Oracle’s LAST analytic function offers a better way to handle this problem. The LAST function with a few other friends like KEEP, DENSE_RANK and OVER, forms a great team that delivers results! Without further ado, here’s the LAST way of doing the effective dated sub-query.

SELECT J.EMPLID, J.EMPL_RCD, J.EFFDT, J.EFFSEQ
FROM (
SELECT EMPLID, EMPL_RCD, EFFDT, EFFSEQ
MAX(EFFDT) KEEP (DENSE_RANK LAST ORDER BY EFFDT, EFFSEQ)
OVER (PARTITION BY EMPLID, EMPL_RCD) MAX_EFFDT
MAX(EFFSEQ) KEEP (DENSE_RANK LAST ORDER BY EFFDT, EFFSEQ)
OVER (PARTITION BY EMPLID, EMPL_RCD) MAX_EFFSEQ
FROM PS_JOB
) J
WHERE J.EFFDT = J.MAX_EFFDT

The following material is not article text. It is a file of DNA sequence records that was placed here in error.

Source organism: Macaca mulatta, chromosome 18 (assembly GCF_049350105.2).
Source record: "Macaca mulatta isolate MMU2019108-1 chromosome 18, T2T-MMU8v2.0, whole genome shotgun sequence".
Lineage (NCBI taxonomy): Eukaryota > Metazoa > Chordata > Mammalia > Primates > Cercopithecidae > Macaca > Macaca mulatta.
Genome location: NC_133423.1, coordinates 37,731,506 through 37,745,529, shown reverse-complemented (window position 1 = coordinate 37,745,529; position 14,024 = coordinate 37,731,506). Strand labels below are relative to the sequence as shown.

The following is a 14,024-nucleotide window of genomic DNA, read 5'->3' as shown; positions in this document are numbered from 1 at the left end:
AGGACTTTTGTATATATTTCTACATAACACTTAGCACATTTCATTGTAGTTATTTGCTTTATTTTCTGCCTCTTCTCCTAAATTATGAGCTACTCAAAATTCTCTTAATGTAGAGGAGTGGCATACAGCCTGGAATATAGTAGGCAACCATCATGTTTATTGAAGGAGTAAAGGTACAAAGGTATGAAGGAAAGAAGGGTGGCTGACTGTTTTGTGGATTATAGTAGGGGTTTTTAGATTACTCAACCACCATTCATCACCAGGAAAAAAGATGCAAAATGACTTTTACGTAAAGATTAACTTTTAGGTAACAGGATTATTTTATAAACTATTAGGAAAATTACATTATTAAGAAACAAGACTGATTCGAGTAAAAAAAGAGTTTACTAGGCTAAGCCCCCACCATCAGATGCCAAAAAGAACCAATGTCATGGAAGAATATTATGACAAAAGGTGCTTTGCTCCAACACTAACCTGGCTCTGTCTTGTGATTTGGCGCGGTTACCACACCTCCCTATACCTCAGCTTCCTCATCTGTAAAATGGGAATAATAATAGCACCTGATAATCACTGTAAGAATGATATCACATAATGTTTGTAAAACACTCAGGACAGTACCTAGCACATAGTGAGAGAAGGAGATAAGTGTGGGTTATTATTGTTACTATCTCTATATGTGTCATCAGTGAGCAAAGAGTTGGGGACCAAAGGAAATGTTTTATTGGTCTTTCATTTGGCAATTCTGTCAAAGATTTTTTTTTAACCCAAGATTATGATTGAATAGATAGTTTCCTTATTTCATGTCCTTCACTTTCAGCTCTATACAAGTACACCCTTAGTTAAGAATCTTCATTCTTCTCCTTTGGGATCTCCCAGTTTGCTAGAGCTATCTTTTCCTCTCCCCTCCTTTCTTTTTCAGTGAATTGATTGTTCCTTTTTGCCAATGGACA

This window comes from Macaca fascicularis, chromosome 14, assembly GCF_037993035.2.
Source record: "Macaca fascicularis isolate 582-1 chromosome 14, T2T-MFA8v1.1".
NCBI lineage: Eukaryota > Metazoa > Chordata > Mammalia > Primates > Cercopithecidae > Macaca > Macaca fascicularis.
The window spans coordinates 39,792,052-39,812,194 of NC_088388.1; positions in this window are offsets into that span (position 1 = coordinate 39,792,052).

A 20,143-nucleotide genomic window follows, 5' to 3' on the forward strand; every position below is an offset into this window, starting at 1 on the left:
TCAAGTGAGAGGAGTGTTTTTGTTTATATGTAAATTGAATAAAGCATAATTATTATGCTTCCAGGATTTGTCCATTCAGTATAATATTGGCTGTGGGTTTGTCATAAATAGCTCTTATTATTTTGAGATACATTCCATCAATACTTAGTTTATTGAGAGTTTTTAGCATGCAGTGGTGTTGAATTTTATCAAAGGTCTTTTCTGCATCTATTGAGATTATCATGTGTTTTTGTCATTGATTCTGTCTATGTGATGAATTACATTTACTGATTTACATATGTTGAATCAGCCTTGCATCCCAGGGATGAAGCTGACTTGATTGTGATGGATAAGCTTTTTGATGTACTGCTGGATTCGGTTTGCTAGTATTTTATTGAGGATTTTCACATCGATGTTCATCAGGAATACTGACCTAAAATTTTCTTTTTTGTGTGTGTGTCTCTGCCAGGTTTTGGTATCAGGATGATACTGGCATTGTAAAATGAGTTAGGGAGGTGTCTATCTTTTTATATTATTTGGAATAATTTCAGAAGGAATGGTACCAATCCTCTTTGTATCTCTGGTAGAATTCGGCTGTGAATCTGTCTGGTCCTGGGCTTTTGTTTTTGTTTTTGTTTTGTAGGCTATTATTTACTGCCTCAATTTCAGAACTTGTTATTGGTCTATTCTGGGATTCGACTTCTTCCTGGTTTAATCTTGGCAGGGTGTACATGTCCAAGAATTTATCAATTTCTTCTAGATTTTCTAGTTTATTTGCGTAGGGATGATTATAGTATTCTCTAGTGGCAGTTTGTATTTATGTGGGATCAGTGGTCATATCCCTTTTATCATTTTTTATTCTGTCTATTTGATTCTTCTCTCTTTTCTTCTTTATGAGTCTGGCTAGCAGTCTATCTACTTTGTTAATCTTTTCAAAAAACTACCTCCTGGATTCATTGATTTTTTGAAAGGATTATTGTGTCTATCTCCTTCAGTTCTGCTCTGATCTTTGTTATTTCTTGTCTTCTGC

AND J.EFFSEQ = J.MAX_EFFSEQ

All the fire power is packed in a single inline query, in which you select all the columns you need plus two other pseudo columns – MAX_EFFDT and MAX_EFFSEQ.

The pseudo-column is composed of:
1. An aggregate function, which could be any of MAX, MIN, SUM, etc., which aggregates on rows ranked by LAST.
2. DENSE_RANK LAST – Handpicks only those rows that rank LAST after ordering the dataset by EFFDT and EFFSEQ.
3. OVER – Indicates how to group the dataset, in this case, EMPLID and EMPL_RCD.

The inline query returns as many rows as an employee has on the PS_JOB table. The main query doesn’t have to do much here. It does a simple join on the pseudo-columns to throw the result back in a jiffy. There have been cases when the LAST function performed hundreds of times faster compared to the old-fashioned sub-query.

You can use the LAST function, virtually anywhere you would use a standard sub-query. Some of the other tables that I have had tremendous luck with LAST function are PSTREENODE and PS_GP_RSLT_ACUM.